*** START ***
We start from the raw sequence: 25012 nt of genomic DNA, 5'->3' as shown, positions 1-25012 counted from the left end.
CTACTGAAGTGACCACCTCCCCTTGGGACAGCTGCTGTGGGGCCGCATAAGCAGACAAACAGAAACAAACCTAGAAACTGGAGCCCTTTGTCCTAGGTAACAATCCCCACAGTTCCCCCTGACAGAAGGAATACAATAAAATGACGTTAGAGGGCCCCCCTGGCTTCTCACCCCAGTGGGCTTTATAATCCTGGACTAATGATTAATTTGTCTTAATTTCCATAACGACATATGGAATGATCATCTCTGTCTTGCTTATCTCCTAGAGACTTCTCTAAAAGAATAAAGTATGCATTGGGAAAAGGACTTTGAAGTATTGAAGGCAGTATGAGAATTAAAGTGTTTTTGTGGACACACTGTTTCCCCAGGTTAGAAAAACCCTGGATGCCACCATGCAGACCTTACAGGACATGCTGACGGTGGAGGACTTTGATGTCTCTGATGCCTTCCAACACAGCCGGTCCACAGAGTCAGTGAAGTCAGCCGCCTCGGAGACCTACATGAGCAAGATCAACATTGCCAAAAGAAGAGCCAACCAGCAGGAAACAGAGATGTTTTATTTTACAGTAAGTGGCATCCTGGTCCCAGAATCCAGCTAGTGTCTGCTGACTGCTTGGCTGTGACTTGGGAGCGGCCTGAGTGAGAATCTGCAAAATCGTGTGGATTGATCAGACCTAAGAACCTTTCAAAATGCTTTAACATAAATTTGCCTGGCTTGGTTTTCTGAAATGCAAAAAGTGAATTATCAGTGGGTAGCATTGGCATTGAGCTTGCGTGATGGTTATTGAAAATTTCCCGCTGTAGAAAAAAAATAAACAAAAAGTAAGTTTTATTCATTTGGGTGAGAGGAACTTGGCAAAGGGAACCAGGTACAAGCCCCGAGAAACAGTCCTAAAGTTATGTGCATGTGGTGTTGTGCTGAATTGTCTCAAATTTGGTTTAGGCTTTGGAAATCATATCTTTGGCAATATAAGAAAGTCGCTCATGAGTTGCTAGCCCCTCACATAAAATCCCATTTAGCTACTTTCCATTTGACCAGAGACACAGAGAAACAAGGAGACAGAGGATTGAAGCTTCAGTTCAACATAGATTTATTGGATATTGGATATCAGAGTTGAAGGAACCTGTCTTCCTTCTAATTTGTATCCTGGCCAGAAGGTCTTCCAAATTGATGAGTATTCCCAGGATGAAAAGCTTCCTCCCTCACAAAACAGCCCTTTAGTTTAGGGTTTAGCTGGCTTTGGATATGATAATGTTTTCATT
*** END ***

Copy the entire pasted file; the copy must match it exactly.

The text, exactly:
We start from the raw sequence: 25012 nt of genomic DNA, 5'->3' as shown, positions 1-25012 counted from the left end.
CTACTGAAGTGACCACCTCCCCTTGGGACAGCTGCTGTGGGGCCGCATAAGCAGACAAACAGAAACAAACCTAGAAACTGGAGCCCTTTGTCCTAGGTAACAATCCCCACAGTTCCCCCTGACAGAAGGAATACAATAAAATGACGTTAGAGGGCCCCCCTGGCTTCTCACCCCAGTGGGCTTTATAATCCTGGACTAATGATTAATTTGTCTTAATTTCCATAACGACATATGGAATGATCATCTCTGTCTTGCTTATCTCCTAGAGACTTCTCTAAAAGAATAAAGTATGCATTGGGAAAAGGACTTTGAAGTATTGAAGGCAGTATGAGAATTAAAGTGTTTTTGTGGACACACTGTTTCCCCAGGTTAGAAAAACCCTGGATGCCACCATGCAGACCTTACAGGACATGCTGACGGTGGAGGACTTTGATGTCTCTGATGCCTTCCAACACAGCCGGTCCACAGAGTCAGTGAAGTCAGCCGCCTCGGAGACCTACATGAGCAAGATCAACATTGCCAAAAGAAGAGCCAACCAGCAGGAAACAGAGATGTTTTATTTTACAGTAAGTGGCATCCTGGTCCCAGAATCCAGCTAGTGTCTGCTGACTGCTTGGCTGTGACTTGGGAGCGGCCTGAGTGAGAATCTGCAAAATCGTGTGGATTGATCAGACCTAAGAACCTTTCAAAATGCTTTAACATAAATTTGCCTGGCTTGGTTTTCTGAAATGCAAAAAGTGAATTATCAGTGGGTAGCATTGGCATTGAGCTTGCGTGATGGTTATTGAAAATTTCCCGCTGTAGAAAAAAAATAAACAAAAAGTAAGTTTTATTCATTTGGGTGAGAGGAACTTGGCAAAGGGAACCAGGTACAAGCCCCGAGAAACAGTCCTAAAGTTATGTGCATGTGGTGTTGTGCTGAATTGTCTCAAATTTGGTTTAGGCTTTGGAAATCATATCTTTGGCAATATAAGAAAGTCGCTCATGAGTTGCTAGCCCCTCACATAAAATCCCATTTAGCTACTTTCCATTTGACCAGAGACACAGAGAAACAAGGAGACAGAGGATTGAAGCTTCAGTTCAACATAGATTTATTGGATATTGGATATCAGAGTTGAAGGAACCTGTCTTCCTTCTAATTTGTATCCTGGCCAGAAGGTCTTCCAAATTGATGAGTATTCCCAGGATGAAAAGCTTCCTCCCTCACAAAACAGCCCTTTAGTTTAGGGTTTAGCTGGCTTTGGATATGATAATGTTTTCATT